In a move that betrays a desire to be part of the Arab Spring by the most conservative nation in the Middle East, Saudi King Abdullah announced earlier this week that women in the kingdom will be given the right to vote and run for political office in time for the next election in 2015. I hardly contemplate the fact that the right to vote, granted to American women almost one hundred years ago, (and that was late!), is not commonplace all over the world. It seems basic.
When you live in a monarchy, however, the right to vote is almost a non-issue, especially when it’s so far in the future. In addition, though municipal elections in Saudi Arabia were only introduced in 2005, they haven’t been an instrument for change yet. So the right to vote is essentially a symbolic right, and while important, doesn’t hold a candle to Saudi women’s paramount demand, the right to drive solo.
The right to drive alone has long been contested by Saudi women, but traditional Muslim clerics insist that female drivers were not a part of Mohammed’s vision. Arguably, driving was not in Mohammed’s vision at all, nor the Model T Ford, though one must admit the possibility since he ostensibly saw the future, at least according to believers. In any case, women in Saudi Arabia lead a very limited existence, for the most part. As the New York Times reports,
“Women require the permission of a male sponsor, or “mahram,” to travel or undertake much of the commercial activity needed to run a business. They inhabit separate and often inferior spaces in restaurants, banks and health clubs, when they are allowed in at all.”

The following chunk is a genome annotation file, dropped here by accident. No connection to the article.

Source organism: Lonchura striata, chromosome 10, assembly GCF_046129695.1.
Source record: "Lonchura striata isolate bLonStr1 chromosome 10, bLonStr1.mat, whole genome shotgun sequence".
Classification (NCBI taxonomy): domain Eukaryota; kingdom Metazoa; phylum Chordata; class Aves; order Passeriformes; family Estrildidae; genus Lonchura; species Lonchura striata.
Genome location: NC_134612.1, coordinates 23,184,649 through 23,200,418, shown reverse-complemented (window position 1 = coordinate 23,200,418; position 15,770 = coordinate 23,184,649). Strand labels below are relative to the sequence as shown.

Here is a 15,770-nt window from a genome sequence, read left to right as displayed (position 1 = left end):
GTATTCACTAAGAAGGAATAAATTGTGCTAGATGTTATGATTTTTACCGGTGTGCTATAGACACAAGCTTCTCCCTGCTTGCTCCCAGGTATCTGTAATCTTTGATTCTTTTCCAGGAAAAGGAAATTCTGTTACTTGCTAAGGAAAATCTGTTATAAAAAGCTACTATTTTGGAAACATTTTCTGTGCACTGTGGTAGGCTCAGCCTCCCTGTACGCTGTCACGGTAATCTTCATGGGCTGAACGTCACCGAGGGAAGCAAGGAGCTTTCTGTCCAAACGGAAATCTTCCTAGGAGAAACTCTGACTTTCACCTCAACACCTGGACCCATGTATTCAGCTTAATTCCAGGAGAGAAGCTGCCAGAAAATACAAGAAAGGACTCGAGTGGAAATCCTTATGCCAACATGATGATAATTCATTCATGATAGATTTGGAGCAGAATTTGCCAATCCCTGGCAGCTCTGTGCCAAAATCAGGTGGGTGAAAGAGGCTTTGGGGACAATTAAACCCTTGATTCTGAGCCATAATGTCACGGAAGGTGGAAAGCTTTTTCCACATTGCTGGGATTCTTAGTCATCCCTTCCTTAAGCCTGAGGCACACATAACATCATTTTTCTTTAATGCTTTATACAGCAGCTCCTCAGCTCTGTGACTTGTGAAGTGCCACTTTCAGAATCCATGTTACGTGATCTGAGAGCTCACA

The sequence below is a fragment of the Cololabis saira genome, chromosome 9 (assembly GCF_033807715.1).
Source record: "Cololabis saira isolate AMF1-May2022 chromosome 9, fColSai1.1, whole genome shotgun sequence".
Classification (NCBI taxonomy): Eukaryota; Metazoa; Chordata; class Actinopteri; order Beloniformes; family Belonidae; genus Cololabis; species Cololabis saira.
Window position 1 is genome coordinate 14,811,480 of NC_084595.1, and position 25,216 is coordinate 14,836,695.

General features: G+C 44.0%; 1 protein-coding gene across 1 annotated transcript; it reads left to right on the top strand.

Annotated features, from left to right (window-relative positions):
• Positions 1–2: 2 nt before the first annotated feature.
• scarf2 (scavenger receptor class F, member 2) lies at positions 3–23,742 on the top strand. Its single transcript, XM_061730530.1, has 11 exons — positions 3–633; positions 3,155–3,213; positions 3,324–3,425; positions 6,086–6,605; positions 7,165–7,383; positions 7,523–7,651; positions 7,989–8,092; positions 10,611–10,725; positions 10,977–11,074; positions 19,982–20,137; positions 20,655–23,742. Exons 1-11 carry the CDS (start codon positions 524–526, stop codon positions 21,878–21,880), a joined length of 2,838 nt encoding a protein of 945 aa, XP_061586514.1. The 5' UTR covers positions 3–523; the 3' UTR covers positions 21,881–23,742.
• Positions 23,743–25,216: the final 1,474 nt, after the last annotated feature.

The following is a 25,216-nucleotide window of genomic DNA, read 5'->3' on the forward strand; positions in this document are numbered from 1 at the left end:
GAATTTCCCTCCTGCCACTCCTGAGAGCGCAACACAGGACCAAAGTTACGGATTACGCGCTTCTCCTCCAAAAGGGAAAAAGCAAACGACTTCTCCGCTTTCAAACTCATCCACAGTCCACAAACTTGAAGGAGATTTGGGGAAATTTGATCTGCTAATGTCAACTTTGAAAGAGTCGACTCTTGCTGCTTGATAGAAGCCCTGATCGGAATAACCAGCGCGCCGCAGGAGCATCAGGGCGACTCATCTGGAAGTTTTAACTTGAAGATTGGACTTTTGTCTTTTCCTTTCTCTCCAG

In fact, one of the most subversive acts a woman can commit in SA is to drive alone, and feminist activists are often accused of carrying on campaigns of “stealth driving.” Clearly the government is more threatened by a woman driving, and the freedom that implies, than they are of women voting. And it makes sense: how can a woman run for office successfully if she can’t move around the country campaigning at least sometimes on her own? Hiring a driver is also cost-prohibitive, so the driving ban particularly affects poorer women, thereby increasing not only the gender but the economic gap as well.
Many have commented that the timing of the King’s decision was well planned to deflect international attention from the case of Najla Hariri, who was sentenced to public flogging for driving earlier this week. There has also been speculation that the announcement was timed to stay competitive in the international oil market. A Canadian oil lobbying group in Washington, EthicalOil, has been trying to make a case that Saudi oil is inherently the most corrupt supplier based on their government’s women’s rights record. So granting women the right to vote may have the effect of earning the Saudis money.